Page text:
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We all appreciate the need to squeeze every last ounce of worth out of existing equipment, but when faced with the challenge of reducing operating expenses, it may be helpful (if counter-intuitive) to look at buying new equipment. 


The latest developments in technology could have surprisingly far-reaching benefits and achieve the savings you’re looking for.  For example, there is the obvious energy savings of using newer technology, then add the accompanying reduction in downtime, and it’s a double whammy!

This is the second in our series looking at reducing operating expenses and here we will be examining what is ‘Total Cost of Ownership’ (TCO), why it is so often overlooked and undercalculated and what you should consider in your TCO calculations.

Let’s face facts, humans are the most likely component to add an error into a system.  They can become complacent, bored and switch off, even momentarily, leading to errors.  And when it’s a repetitive task they are being asked to perform, the chances of something going wrong is much higher.

We are living in a connected world.  From the phone in our hands, it is possible to control smart household appliances remotely, and many of us sport the latest wearable devices that monitor our every move, and delights on reporting back to us how active (or not) we have been.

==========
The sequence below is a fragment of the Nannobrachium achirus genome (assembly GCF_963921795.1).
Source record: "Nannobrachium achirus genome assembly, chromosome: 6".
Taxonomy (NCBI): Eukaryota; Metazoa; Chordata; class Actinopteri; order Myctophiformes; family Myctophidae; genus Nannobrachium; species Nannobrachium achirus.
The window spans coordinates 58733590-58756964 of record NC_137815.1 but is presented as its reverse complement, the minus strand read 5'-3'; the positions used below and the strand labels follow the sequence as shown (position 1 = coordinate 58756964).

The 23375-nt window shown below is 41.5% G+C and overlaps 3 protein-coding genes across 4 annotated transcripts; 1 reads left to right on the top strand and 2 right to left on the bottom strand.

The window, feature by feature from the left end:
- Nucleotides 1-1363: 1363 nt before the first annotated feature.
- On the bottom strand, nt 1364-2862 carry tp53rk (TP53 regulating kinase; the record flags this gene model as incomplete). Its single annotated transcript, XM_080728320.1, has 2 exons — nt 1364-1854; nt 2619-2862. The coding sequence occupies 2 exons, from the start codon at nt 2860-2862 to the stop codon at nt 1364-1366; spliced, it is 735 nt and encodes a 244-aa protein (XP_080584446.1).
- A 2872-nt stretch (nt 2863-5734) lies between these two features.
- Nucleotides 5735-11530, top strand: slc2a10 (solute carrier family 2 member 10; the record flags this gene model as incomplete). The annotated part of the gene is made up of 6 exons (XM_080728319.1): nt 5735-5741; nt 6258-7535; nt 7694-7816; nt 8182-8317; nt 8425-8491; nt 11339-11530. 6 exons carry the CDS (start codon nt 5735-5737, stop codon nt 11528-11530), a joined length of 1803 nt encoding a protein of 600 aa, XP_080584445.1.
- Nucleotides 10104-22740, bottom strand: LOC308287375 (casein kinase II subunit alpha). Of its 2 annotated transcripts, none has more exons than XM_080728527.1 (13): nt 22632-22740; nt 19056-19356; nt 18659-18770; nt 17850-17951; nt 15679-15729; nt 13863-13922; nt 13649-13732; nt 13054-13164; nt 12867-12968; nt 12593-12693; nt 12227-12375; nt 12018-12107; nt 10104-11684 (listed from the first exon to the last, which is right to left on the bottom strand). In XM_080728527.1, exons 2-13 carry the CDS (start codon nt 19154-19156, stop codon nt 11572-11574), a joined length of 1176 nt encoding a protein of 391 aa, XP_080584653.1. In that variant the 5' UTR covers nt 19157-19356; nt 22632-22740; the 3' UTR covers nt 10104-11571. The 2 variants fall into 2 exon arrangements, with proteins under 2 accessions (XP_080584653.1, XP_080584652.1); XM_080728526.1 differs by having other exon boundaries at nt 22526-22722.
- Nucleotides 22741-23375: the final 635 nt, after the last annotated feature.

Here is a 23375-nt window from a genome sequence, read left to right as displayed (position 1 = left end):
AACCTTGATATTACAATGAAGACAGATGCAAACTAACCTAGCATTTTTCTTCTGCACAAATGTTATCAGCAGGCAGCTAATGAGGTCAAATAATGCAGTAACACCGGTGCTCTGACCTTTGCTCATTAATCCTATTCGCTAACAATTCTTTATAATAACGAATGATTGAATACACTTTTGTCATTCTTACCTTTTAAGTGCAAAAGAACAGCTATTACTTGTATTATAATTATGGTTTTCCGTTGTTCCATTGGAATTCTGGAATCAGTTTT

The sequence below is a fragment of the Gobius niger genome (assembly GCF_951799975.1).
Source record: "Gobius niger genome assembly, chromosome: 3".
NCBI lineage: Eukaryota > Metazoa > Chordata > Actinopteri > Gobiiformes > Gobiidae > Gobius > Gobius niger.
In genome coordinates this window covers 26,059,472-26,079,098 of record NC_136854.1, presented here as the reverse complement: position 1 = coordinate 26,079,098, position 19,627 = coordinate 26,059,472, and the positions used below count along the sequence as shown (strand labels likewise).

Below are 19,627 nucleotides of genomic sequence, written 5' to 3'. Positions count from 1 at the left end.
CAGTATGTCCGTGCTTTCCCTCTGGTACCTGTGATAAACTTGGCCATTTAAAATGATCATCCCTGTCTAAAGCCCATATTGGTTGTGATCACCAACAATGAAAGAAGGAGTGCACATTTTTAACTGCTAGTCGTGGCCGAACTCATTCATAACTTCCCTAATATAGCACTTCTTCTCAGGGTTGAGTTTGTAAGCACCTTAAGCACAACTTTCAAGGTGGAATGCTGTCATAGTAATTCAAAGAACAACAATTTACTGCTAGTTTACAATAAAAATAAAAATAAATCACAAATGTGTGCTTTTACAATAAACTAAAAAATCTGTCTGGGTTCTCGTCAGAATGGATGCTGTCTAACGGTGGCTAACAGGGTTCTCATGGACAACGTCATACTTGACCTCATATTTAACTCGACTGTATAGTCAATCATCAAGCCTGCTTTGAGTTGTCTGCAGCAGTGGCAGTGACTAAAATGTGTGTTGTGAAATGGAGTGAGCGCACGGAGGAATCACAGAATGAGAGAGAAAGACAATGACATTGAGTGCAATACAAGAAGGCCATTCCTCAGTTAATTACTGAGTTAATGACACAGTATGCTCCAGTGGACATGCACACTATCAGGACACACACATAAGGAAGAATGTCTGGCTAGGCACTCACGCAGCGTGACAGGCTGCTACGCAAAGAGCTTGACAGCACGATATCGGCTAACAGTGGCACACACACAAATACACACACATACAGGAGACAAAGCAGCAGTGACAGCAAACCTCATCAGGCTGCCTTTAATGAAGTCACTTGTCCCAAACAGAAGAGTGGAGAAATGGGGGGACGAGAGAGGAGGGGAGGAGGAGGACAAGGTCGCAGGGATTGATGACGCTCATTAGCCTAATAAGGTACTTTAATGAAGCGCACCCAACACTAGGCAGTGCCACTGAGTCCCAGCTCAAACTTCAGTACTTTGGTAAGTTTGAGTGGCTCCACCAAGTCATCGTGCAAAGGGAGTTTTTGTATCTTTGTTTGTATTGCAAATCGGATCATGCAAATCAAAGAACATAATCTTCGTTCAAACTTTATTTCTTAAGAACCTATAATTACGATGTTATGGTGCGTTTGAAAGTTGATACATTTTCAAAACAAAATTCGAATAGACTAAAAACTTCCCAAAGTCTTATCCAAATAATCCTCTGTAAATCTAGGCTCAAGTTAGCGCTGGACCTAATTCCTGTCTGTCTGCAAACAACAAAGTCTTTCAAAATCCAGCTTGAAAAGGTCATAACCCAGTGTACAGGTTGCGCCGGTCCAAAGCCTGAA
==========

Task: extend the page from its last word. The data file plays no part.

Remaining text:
This is all possible because of the Internet of Things.  Take this one step further to the Industrial Internet of Things (IIoT) and below we can see how this technology is enabling companies to provide superior service to manufacturers.

The pressure is on manufacturers to meet greater demands, deliver on time, within budget and work to regulations – all while keeping costs as low as possible.  In the manufacturing context, a good service regime should be in place to avoid costly downtimes and keep the lines running optimally. 

Do you already comply with the new EU regulations that come into force on 14 December 2019?
All wholesale growers of pot, bedding and container plants will be subject to the new requirement, including the trade companies that handle these products within the EU.

All coders should be reliable, easy to use, and apply high-quality batch and date codes onto a range of products – but each sector has its own specific requirements. For beverages, one stands out above all: the ability to code effectively in a wet environment.

In the current packaging and the environment debate, plastic is one of the biggest talking points. Raised public awareness about plastic waste has led to sales drops in plastic-packaged goods , while our own consumer research recently found that 89% of Brits are concerned about the impact that soft drink packaging has on the environment.